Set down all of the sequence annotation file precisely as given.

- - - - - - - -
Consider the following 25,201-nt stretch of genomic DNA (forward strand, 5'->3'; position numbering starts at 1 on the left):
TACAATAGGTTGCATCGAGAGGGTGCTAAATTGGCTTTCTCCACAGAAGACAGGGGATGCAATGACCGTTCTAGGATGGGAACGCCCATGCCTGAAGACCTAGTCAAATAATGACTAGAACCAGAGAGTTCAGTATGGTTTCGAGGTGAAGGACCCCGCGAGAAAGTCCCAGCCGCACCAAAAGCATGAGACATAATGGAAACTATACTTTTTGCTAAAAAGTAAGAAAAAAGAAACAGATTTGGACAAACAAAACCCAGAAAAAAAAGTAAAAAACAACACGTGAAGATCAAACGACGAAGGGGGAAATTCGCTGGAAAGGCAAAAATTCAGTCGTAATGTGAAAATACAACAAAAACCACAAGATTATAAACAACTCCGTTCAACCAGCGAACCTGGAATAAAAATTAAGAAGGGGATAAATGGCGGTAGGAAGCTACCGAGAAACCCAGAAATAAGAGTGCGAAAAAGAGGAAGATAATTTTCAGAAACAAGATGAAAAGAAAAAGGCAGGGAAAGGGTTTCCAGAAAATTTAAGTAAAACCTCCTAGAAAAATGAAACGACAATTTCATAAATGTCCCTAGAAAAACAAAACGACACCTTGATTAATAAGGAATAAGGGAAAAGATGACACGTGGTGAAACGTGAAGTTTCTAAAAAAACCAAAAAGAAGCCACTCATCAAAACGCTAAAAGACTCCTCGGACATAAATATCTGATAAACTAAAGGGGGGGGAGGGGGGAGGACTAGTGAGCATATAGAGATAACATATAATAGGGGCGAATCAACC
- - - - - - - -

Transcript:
Consider the following 25,201-nt stretch of genomic DNA (forward strand, 5'->3'; position numbering starts at 1 on the left):
TACAATAGGTTGCATCGAGAGGGTGCTAAATTGGCTTTCTCCACAGAAGACAGGGGATGCAATGACCGTTCTAGGATGGGAACGCCCATGCCTGAAGACCTAGTCAAATAATGACTAGAACCAGAGAGTTCAGTATGGTTTCGAGGTGAAGGACCCCGCGAGAAAGTCCCAGCCGCACCAAAAGCATGAGACATAATGGAAACTATACTTTTTGCTAAAAAGTAAGAAAAAAGAAACAGATTTGGACAAACAAAACCCAGAAAAAAAAGTAAAAAACAACACGTGAAGATCAAACGACGAAGGGGGAAATTCGCTGGAAAGGCAAAAATTCAGTCGTAATGTGAAAATACAACAAAAACCACAAGATTATAAACAACTCCGTTCAACCAGCGAACCTGGAATAAAAATTAAGAAGGGGATAAATGGCGGTAGGAAGCTACCGAGAAACCCAGAAATAAGAGTGCGAAAAAGAGGAAGATAATTTTCAGAAACAAGATGAAAAGAAAAAGGCAGGGAAAGGGTTTCCAGAAAATTTAAGTAAAACCTCCTAGAAAAATGAAACGACAATTTCATAAATGTCCCTAGAAAAACAAAACGACACCTTGATTAATAAGGAATAAGGGAAAAGATGACACGTGGTGAAACGTGAAGTTTCTAAAAAAACCAAAAAGAAGCCACTCATCAAAACGCTAAAAGACTCCTCGGACATAAATATCTGATAAACTAAAGGGGGGGGAGGGGGGAGGACTAGTGAGCATATAGAGATAACATATAATAGGGGCGAATCAACC